When it comes to brain tumor care, a team consisting of different types of doctors work together to design a treatment plan for the patient. The treatment plan often includes a combination of treatments. This team of medical professionals is called a multidisciplinary team.

Brain cancer treatment options and recommendations depend on several factors, including:

  • The size, type, and grade of the tumor
  • Whether or not the tumor is pressing on other vital parts of the brain
  • Potential side effects
  • The preferences of the patient as well as their overall health

Your multidisciplinary team will take all these factors into consideration before you are presented with a recommended treatment plan and start date.

Brain Tumor Treatment Options 

The most common treatment options for brain tumors include surgery, radiation therapy, chemotherapy, targeted therapy, and active surveillance.


Surgery is typically the first step in brain tumor treatment, especially if the entire tumor can be removed. Surgical procedures involving the brain require a craniotomy, which is the removal of part of the skull. Once the tumor is removed, the opening in the skull will be covered with the patient’s own bone.

Several advancements have been made regarding brain surgery, which includes:

  • Cortical mapping, which allows doctors to identify areas of the brain that control the senses, language, and motor skills.
  • Enhancing imaging devices, such as Image-Guided Surgery (IGS), which help surgeons plan and perform surgery more accurately.
  • 5 aminolevulinic acid, a fluorescent dye, which gets absorbed by tumor cells, making them more visible during surgery.

In addition to removing or reducing the size of the brain tumor, surgery provides an opportunity for biopsy, which is needed for diagnosis. For cancerous tumors that cannot be cured, removing it can still benefit the patient in that it can relieve symptoms caused by pressure on the brain.

In some cases, the location of the tumor makes it impossible to perform surgery (inoperable). If the tumor is inoperable, other treatment options will be recommended.

Radiation Therapy

Radiation therapy (also called radiotherapy) is a cancer treatment that uses high doses of radiation to kill cancer cells and shrink tumors. It is typically given after surgery and sometimes in combination with chemotherapy.

The most common type of radiation treatment is called external-beam radiation therapy, which is given from a machine outside the body. It can be directed at the tumor in a variety of ways, including:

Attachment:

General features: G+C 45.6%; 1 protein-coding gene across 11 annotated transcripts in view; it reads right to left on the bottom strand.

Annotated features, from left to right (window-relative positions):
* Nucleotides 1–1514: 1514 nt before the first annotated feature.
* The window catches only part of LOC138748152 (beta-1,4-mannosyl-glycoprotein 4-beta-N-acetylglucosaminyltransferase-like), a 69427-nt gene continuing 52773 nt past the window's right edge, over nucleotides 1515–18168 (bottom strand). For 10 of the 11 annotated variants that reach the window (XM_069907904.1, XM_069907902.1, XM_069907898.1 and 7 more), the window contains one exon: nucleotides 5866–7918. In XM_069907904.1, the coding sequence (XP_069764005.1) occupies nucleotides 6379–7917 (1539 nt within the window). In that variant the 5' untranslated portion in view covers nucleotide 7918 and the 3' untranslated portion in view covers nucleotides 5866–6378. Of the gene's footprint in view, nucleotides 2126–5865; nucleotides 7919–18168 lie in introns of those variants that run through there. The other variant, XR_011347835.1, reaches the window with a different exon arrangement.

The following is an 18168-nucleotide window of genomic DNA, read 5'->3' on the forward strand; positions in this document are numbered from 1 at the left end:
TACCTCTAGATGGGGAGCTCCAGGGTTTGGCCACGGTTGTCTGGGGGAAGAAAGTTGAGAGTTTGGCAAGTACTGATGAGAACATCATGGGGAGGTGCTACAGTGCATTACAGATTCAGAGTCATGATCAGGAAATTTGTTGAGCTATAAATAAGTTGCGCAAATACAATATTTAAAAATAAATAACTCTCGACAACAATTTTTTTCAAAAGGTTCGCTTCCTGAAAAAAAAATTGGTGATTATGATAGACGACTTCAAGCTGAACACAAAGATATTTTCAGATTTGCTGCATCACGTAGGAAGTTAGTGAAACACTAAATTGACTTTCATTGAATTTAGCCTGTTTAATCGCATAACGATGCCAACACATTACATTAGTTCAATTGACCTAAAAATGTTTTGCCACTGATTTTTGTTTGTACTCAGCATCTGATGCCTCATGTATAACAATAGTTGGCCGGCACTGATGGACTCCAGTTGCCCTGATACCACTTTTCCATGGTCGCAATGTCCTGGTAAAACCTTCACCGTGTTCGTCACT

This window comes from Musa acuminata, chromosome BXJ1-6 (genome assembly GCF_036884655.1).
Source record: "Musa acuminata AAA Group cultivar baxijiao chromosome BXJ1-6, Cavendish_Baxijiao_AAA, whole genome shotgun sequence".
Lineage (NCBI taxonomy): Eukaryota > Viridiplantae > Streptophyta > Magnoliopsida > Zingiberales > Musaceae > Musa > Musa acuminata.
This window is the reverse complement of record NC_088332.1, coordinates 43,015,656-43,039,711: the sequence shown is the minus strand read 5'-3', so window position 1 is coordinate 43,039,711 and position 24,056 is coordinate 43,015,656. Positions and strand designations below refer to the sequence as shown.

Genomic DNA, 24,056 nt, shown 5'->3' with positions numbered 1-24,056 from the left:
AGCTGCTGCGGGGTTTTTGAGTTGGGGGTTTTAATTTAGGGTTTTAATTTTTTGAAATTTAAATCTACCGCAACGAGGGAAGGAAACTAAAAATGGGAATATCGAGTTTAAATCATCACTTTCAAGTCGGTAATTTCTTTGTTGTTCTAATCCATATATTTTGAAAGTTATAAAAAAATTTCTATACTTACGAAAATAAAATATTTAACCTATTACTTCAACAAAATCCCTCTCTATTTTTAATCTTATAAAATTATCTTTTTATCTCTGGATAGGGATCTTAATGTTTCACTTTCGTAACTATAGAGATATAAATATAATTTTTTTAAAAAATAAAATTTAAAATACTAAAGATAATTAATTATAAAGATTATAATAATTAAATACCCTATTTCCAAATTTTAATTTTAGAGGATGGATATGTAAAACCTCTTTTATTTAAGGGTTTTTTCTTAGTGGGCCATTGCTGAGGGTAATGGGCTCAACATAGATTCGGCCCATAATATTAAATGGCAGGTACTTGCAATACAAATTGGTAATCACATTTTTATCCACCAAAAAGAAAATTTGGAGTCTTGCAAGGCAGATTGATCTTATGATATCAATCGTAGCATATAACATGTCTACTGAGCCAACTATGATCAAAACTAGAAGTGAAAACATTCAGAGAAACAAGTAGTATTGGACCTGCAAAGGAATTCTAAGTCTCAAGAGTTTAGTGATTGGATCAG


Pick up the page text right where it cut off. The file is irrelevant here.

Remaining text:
• 3-dimensional conformal radiation therapy
  • Intensity-modulated radiation therapy (IMRT)
  • Stereotactic radiotherapy, a technique that precisely focuses beams of radiation to destroy certain types of tumors often resulting in a greater amount of spared normal tissue. 


Chemotherapy (chemo) is a group of medicines used to treat cancer. These drugs are usually given into a vein (IV) or taken orally (by mouth). Many chemo drugs, however, aren't able to cross the blood-brain barrier and enter the fluid that surrounds the brain and spinal cord. Because of this, your oncologist may suggest another alternative, called intrathecal chemotherapy. In intrathecal chemotherapy, an anticancer drug is injected into the fluid-filled space to kill cancer cells there.

While receiving active treatment, patients are monitored every 2 to 3 months with a brain MRI. The grade of the tumor typically determines how often MRI scans are needed after treatment.

Targeted Therapy

Targeted therapies are drugs or other substances that target the specific genes, proteins, or tissue of a tumor. They differ from chemotherapy in that they can identify cancerous cells and attack them while leaving the normal, healthy cells alone.

Anti-angiogenesis therapy is commonly used for brain tumors because it “starves” the tumor of nutrients that cause it to grow and spread. Other targeted therapies for brain cancer are being researched.

Active Surveillance

Active surveillance includes closely watching a patient’s brain tumor(s) but not giving any treatment unless there are changes in test results that show the condition is getting worse. Active surveillance may be used to avoid or delay the need for treatments such as radiation therapy or surgery, which can cause side effects or other problems. During active surveillance, certain exams and tests are done on a regular schedule. Active surveillance may be used for very slow-growing brain and spinal tumors that do not cause symptoms.

The Compass Oncology care team is here to answer any questions you have about your individual situation. Once a treatment plan is in place, our staff is here to help you or your loved one through every step of cancer treatment.

Many clinical trials evaluating new therapies, such as proton therapy and biological therapy, as well as potential drugs to treat brain tumors, are ongoing. If you would like more information, you may speak with your Compass oncologist regarding the available clinical trials, or you can visit our available cancer clinical trials page.